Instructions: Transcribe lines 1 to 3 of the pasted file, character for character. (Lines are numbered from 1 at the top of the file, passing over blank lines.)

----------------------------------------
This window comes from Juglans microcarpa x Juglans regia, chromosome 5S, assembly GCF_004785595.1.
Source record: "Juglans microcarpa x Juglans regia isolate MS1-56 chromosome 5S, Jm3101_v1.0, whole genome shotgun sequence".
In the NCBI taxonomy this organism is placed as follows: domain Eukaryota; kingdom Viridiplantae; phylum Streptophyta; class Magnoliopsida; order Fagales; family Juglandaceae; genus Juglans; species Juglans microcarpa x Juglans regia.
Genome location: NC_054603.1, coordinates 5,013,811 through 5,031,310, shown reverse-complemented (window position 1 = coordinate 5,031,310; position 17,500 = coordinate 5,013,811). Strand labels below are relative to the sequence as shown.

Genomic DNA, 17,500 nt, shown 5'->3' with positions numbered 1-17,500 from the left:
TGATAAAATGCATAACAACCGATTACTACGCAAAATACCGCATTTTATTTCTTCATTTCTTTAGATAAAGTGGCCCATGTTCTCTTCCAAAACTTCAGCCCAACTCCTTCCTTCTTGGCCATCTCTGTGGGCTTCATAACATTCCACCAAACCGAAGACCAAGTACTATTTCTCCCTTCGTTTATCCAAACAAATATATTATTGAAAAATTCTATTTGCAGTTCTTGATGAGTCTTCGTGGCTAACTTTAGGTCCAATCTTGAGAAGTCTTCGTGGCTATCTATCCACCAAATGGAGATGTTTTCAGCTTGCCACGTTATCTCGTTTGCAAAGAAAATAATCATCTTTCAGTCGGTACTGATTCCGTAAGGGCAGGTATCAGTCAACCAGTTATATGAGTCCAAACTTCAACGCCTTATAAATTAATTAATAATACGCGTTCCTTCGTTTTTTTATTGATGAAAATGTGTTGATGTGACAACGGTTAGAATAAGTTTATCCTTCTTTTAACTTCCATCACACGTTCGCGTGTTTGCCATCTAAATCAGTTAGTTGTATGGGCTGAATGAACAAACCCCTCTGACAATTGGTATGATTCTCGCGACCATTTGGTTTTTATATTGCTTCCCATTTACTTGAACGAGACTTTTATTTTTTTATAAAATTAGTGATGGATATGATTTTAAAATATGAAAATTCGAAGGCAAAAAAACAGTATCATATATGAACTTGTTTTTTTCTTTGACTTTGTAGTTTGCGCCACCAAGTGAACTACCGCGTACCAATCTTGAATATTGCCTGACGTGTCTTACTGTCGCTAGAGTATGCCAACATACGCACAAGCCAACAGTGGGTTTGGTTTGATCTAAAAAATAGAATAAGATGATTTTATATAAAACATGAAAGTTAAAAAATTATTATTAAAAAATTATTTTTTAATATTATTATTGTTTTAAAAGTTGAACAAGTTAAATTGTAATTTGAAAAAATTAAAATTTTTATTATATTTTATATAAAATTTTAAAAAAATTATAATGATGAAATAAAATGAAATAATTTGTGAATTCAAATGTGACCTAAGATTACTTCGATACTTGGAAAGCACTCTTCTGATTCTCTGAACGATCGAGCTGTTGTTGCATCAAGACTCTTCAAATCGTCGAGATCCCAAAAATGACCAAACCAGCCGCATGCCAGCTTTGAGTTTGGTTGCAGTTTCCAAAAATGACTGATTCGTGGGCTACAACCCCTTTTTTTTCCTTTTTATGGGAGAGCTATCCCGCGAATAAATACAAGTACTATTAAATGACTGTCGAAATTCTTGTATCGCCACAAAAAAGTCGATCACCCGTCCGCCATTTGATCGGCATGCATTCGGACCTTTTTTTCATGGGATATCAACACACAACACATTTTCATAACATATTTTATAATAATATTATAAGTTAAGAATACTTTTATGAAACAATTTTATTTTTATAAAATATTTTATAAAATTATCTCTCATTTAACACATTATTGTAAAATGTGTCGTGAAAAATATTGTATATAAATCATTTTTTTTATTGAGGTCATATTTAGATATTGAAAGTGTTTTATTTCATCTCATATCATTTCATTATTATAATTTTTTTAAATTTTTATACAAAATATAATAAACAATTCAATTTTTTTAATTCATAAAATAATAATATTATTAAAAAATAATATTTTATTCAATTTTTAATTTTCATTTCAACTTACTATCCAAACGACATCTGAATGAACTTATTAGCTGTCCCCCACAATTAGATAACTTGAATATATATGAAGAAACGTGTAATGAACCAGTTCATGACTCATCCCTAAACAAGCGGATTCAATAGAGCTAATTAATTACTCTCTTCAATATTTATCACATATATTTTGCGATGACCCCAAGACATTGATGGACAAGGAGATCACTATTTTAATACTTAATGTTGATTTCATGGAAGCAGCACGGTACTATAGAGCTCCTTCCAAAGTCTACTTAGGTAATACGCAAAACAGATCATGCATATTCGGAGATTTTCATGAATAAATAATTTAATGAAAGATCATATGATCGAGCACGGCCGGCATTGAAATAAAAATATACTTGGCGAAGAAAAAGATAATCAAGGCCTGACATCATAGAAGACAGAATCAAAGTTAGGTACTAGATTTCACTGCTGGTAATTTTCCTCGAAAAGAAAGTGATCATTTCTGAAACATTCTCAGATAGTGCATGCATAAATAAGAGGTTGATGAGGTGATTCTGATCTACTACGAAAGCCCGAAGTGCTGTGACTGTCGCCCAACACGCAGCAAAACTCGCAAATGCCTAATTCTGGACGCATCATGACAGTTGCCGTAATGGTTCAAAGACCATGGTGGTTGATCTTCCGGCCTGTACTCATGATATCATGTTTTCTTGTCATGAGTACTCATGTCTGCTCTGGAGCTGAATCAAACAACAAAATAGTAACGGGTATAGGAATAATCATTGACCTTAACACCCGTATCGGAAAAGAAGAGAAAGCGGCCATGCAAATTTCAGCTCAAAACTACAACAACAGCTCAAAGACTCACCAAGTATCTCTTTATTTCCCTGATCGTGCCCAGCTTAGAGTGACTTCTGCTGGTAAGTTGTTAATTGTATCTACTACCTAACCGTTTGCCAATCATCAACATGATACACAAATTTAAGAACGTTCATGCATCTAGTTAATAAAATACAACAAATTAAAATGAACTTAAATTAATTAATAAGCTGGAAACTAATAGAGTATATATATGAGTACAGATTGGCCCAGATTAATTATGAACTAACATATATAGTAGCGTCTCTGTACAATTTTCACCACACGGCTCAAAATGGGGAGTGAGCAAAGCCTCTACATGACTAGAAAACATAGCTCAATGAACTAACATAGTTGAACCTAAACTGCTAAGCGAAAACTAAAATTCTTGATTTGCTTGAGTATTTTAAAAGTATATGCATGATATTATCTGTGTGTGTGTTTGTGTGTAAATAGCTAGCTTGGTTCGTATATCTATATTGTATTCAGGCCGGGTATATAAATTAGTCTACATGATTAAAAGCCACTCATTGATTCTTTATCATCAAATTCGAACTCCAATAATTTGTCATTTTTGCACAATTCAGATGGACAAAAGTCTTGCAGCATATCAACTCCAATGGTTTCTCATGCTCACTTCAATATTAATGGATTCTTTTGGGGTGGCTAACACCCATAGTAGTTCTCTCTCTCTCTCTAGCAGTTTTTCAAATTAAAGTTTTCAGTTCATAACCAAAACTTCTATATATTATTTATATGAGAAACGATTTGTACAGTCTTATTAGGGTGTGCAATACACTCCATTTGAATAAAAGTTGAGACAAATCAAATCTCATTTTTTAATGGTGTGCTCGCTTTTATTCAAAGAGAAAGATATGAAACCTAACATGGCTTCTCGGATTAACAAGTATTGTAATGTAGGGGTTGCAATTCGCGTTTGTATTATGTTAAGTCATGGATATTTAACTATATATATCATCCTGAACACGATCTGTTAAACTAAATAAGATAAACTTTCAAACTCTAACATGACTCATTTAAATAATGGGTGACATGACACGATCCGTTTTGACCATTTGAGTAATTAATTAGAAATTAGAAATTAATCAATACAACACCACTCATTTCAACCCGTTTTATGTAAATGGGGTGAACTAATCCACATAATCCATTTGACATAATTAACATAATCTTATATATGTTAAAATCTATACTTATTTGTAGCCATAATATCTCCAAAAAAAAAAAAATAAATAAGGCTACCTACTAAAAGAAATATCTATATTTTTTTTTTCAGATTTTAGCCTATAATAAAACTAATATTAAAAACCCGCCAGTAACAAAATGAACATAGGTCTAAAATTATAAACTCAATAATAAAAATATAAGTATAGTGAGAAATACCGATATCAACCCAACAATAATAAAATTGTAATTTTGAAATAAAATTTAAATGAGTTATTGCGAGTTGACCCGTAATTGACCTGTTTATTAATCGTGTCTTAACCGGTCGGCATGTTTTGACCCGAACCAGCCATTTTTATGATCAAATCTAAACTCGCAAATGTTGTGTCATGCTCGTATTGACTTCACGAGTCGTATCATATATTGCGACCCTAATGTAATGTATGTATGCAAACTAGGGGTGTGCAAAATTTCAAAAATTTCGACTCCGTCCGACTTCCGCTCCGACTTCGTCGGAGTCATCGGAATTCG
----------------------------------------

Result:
This window comes from Juglans microcarpa x Juglans regia, chromosome 5S, assembly GCF_004785595.1.
Source record: "Juglans microcarpa x Juglans regia isolate MS1-56 chromosome 5S, Jm3101_v1.0, whole genome shotgun sequence".
In the NCBI taxonomy this organism is placed as follows: domain Eukaryota; kingdom Viridiplantae; phylum Streptophyta; class Magnoliopsida; order Fagales; family Juglandaceae; genus Juglans; species Juglans microcarpa x Juglans regia.